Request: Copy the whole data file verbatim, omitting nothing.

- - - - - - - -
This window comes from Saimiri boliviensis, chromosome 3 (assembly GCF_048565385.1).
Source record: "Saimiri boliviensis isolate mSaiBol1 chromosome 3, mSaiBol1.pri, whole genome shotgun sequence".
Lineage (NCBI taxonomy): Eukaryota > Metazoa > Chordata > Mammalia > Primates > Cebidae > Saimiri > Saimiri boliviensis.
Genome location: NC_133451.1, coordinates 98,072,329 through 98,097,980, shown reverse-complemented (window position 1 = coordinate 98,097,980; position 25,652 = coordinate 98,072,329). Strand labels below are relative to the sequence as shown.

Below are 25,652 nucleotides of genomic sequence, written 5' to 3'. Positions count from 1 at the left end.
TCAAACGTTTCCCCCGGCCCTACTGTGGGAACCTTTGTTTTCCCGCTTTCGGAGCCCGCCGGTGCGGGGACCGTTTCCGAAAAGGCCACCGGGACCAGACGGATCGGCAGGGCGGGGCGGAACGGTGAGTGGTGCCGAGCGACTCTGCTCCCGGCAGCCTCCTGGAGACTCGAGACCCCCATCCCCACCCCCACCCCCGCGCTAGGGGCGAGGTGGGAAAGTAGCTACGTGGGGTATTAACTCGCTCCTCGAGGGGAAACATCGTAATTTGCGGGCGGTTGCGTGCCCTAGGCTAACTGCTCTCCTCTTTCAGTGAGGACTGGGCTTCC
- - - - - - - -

This window comes from Saimiri boliviensis, chromosome 3 (assembly GCF_048565385.1).
Source record: "Saimiri boliviensis isolate mSaiBol1 chromosome 3, mSaiBol1.pri, whole genome shotgun sequence".
Lineage (NCBI taxonomy): Eukaryota > Metazoa > Chordata > Mammalia > Primates > Cebidae > Saimiri > Saimiri boliviensis.
Genome location: NC_133451.1, coordinates 98,072,329 through 98,097,980, shown reverse-complemented (window position 1 = coordinate 98,097,980; position 25,652 = coordinate 98,072,329). Strand labels below are relative to the sequence as shown.

Below are 25,652 nucleotides of genomic sequence, written 5' to 3'. Positions count from 1 at the left end.
TCAAACGTTTCCCCCGGCCCTACTGTGGGAACCTTTGTTTTCCCGCTTTCGGAGCCCGCCGGTGCGGGGACCGTTTCCGAAAAGGCCACCGGGACCAGACGGATCGGCAGGGCGGGGCGGAACGGTGAGTGGTGCCGAGCGACTCTGCTCCCGGCAGCCTCCTGGAGACTCGAGACCCCCATCCCCACCCCCACCCCCGCGCTAGGGGCGAGGTGGGAAAGTAGCTACGTGGGGTATTAACTCGCTCCTCGAGGGGAAACATCGTAATTTGCGGGCGGTTGCGTGCCCTAGGCTAACTGCTCTCCTCTTTCAGTGAGGACTGGGCTTCC